MIAMI (Reuters) -- A U.S. Navy salvage team was preparing on Sunday to launch a remotely operated submersible to confirm that wreckage discovered near the Bahamas was that of the cargo ship El Faro, lost in a hurricane last month along with its 33 crew members.
The team is seeking to retrieve the ship's voyage data recorder, similar to an airplane's black box, as part of an investigation into what caused the ship to sink, according to the National Transportation Safety Board (NTSB). It was the worst maritime accident involving a U.S.-flag vessel since 1983.
PHOTOS: Families mourn for the missing crew members
El Faro cargo ship sinks (Bahamas Missing Ship)
US Navy salvage team seeking to confirm wreckage of sunken El Faro
El Faro, provided by TOTE Maritime Services
ROCKLAND, ME - OCTOBER 5: John Gerry, a cousin of Dylan Meklin, is overcome with emotion after a candlelight vigil in honor of Meklin at the Fishermen's Memorial in Rockland Harbor Monday, October 5, 2015. Meklin, along with three other Mainers and 29 other souls, were aboard El Faro, a cargo ship which is believe to have sunk in the path of Hurricane Joaquin. 'I played football with him and everything,' said Gerry. (Photo by Gabe Souza/Portland Press Herald via Getty Images)
ROCKLAND, ME - OCTOBER 5: A candlelight vigil was held at the Fishermen's Memorial in Rockland Harbor for Dylan Meklin, 23, of Rockland, and Danielle Randolph, 34, also of Rockland, Monday, October 5, 2015. The pair are among four Mainers and 29 other souls who were aboard El Faro, a cargo ship which is believe to have sunk in the path of Hurricane Joaquin. (Photo by Gabe Souza/Portland Press Herald via Getty Images)
CASTINE, ME - OCTOBER 6: Travis Emerson, right, comforts Alexi Galley after a vigil for the crew members of the cargo ship El Faro, which is believed to have sunk off the Bahamas during Hurricane Joaquin. Four of the ship's crew, Capt. Michael Davidson of Windham, Michael Holland of Wilton, Danielle Randolph of Rockland and Dylan Meklin, both of Rockland, are all graduates of Maine Maritime Academy. (Photo by Gregory Rec/Portland Press Herald via Getty Images)
U.S.C.G. Cpt. Mark Fedor, right, and Lt. Cmd. Gabe Somma brief the media on the search for survivors of the cargo ship El Faro that sank during Hurricane Joaquin at the Coast Guard Station at the Opa Locka Airport on Monday, Oct. 5, 2015. (Walter Michot/Miami Herald/TNS via Getty Images)
OPA LOCKA, FL - OCTOBER 05: U.S. Coast Guard Captain Mark Fedor (L) and Lt. Commander Gabe Somma walk away after speaking to the media, at U.S. Coast Guard Station Miami, about the sinking of the 790-foot container ship El Faro on October 5, 2015 in Opa Locka, Florida. The Coast Guard has concluded that the ship most likely sank after encountering Hurricane Joaquin last Thursday, but Coast Guard cutters and aircraft and a U.S. Navy plane continued searching for the 33 missing crew members. (Photo by Joe Raedle/Getty Images)
#BreakingNews @USCGSoutheast C-130 just lands, reports 225 SqMi debris field of styrofoam, wood, cargo, other items. http://t.co/4us2EP4L4C
#BreakingNews: @USCGSoutheast MH-60 refueling at sea as search crews cover 70K+ sqNM in the search for 790' #ElFaro http://t.co/6ICMmxraO2
#BreakingNews @USCGSoutheast Video Release: Recovery of #ElFaro life ring. http://t.co/X0RfPsheTM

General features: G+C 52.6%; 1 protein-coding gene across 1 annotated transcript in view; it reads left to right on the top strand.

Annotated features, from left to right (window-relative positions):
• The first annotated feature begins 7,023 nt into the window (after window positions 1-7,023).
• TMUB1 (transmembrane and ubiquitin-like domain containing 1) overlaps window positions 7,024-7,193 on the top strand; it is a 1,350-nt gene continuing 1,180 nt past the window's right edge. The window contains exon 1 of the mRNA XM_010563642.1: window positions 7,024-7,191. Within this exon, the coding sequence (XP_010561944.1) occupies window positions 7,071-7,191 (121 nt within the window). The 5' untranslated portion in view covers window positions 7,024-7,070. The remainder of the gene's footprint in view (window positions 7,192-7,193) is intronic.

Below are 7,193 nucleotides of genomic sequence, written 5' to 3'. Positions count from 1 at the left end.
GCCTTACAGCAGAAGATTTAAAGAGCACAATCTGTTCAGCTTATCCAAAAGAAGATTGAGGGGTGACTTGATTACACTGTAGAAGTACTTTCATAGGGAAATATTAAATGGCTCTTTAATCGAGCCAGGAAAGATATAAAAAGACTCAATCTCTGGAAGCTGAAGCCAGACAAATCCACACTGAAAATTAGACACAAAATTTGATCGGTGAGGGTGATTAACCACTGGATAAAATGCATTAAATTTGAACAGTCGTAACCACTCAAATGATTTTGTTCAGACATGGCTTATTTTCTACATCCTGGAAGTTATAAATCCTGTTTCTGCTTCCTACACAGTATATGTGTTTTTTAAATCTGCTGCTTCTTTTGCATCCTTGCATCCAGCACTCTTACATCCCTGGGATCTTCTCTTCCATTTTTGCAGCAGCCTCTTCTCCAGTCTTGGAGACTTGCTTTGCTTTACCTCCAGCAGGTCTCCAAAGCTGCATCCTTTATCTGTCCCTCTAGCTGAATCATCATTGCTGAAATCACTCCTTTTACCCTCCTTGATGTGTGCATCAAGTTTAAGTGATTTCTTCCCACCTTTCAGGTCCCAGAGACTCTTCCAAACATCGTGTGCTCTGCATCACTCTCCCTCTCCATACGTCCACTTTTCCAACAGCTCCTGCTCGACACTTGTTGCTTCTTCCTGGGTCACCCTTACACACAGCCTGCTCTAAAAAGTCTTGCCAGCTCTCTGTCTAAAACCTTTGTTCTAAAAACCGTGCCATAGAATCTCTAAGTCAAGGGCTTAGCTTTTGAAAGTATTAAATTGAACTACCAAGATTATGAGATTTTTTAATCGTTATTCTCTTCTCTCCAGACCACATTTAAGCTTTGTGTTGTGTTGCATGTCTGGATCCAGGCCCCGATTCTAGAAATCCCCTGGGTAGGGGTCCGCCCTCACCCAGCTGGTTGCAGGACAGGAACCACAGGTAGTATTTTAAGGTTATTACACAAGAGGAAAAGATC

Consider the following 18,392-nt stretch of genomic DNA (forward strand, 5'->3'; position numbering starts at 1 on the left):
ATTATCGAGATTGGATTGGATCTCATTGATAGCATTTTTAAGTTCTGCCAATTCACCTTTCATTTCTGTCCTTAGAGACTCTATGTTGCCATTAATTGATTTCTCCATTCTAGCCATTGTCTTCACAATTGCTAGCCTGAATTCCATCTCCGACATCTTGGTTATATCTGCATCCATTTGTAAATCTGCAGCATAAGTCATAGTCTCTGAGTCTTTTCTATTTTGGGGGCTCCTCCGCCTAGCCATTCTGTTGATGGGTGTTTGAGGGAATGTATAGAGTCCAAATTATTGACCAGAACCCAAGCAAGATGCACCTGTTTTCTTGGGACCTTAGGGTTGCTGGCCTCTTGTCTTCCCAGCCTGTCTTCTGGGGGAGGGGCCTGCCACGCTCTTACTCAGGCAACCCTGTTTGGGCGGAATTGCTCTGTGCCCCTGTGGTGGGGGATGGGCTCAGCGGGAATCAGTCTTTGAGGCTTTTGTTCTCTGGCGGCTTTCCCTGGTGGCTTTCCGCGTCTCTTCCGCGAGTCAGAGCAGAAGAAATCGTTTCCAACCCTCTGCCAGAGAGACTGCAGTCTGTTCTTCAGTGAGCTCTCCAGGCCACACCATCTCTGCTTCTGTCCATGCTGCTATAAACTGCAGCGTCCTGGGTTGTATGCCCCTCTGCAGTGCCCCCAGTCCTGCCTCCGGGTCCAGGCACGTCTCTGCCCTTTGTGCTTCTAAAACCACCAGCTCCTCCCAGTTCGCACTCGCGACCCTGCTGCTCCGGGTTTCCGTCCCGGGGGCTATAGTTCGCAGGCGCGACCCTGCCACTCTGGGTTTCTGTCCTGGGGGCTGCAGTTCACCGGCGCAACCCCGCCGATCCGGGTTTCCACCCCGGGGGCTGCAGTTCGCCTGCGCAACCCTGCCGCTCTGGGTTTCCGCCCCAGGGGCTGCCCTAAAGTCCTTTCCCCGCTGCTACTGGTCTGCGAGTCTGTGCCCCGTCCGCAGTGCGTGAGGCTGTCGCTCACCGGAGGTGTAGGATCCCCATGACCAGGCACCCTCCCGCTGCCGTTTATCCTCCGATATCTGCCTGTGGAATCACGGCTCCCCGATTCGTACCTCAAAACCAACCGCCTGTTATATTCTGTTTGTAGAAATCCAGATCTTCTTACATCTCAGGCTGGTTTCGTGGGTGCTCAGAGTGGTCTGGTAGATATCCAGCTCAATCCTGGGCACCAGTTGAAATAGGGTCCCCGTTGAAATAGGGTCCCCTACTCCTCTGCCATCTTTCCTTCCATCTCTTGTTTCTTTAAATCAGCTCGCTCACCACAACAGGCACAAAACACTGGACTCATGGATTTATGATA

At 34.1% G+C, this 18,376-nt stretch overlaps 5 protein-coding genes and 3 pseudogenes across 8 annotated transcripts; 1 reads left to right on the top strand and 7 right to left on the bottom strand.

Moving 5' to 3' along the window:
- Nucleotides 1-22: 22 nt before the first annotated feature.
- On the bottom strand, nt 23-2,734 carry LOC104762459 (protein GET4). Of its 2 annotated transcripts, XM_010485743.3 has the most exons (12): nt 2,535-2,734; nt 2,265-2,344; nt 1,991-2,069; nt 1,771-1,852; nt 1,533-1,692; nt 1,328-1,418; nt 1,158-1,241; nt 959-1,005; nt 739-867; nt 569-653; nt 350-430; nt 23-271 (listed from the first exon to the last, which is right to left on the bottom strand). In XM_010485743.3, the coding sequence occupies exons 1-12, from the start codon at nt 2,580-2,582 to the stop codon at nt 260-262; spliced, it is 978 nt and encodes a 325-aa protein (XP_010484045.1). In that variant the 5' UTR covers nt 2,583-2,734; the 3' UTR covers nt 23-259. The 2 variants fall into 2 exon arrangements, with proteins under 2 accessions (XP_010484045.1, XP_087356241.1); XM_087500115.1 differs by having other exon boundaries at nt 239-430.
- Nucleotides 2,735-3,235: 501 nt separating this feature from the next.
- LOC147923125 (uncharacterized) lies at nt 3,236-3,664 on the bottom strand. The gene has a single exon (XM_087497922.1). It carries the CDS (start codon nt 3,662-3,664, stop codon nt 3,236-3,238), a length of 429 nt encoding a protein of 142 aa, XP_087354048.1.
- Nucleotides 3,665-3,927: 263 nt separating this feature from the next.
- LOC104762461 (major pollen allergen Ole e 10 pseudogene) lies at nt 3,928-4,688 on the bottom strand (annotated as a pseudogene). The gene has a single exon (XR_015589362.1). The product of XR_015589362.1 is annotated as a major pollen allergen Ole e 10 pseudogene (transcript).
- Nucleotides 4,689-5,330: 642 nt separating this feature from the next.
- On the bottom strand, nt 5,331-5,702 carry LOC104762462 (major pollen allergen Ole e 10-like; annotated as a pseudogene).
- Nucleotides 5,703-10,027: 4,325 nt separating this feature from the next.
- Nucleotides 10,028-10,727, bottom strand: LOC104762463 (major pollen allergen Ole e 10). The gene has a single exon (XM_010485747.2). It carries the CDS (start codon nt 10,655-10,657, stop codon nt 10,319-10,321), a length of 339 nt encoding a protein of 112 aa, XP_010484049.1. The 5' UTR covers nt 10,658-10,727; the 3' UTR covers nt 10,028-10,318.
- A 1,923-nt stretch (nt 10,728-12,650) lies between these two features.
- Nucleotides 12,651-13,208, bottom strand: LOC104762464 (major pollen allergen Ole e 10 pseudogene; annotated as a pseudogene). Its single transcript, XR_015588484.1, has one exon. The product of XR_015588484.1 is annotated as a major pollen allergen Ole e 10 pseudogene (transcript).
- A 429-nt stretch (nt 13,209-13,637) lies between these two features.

#BreakingNews: @USCGSoutheast search for #ElFaro has covered more than 30K sqNM. http://t.co/hBlBWAl0GK http://t.co/9H4PVf4wyM
#BreakingNews @USCGSoutheast aircrew searching IVO #hurricane #Joaquin for container ship w/ crew of 33. http://t.co/cpEfzRi5G1
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The cargo ship's owner Tote Inc. has been hit with four lawsuits filed by relatives of the crew, alleging the ship was not seaworthy and should have changed course to avoid Hurricane Joaquin.
Tote filed for protection in a federal court in Florida on Friday, citing U.S. maritime law and saying the ship was "seaworthy and properly manned" and that the company bears no responsibility for its loss.
As El Faro left port in Jacksonville, Florida, on its way to Puerto Rico, the captain set the ship on what appeared to be a collision course with the powerful storm, a decision that has baffled shipping experts.
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The El Faro disappeared on Oct. 1 after the captain reported losing propulsion and taking on water.
The crew included 28 Americans, and five Poles.
It was unclear on Sunday what plans were in place to recover the bodies of the crew. A week-long search and rescue mission launched by the U.S. Coast Guard after the ship went missing found only one body.
Some relatives of the crew complained that not enough was being done to find their loved ones after the Coast Guard called off its search.
"We still don't have any closure. I feel it's not really any better until they find some bodies."
Schmiora Hill, Jacksonville, Fla.
Hill is a cousin of Roosevelt Clark, a veteran seaman who was on board El Faro.
The NTSB said in a statement on Saturday that the wreckage consistent with the 790-foot (241 meters) El Faro was found using sonar equipment, lying upright and intact at a depth of almost 3 miles, complicating the search.
The submersible, known as CURV-21, is equipped with a video camera and could be launched as soon as Sunday, the NTSB said.
The voyage data recorder attached to the aft of the ship's bridge is designed to be removable by a remotely controlled device, according to shipping experts. It preserves the last 12 hours of engine orders and communications from the bridge and could provide vital clues as to why the ship sank.
Tote has said the loss of propulsion likely resulted in the ship sinking as it was unable to steer clear of high seas whipped up by Joaquin.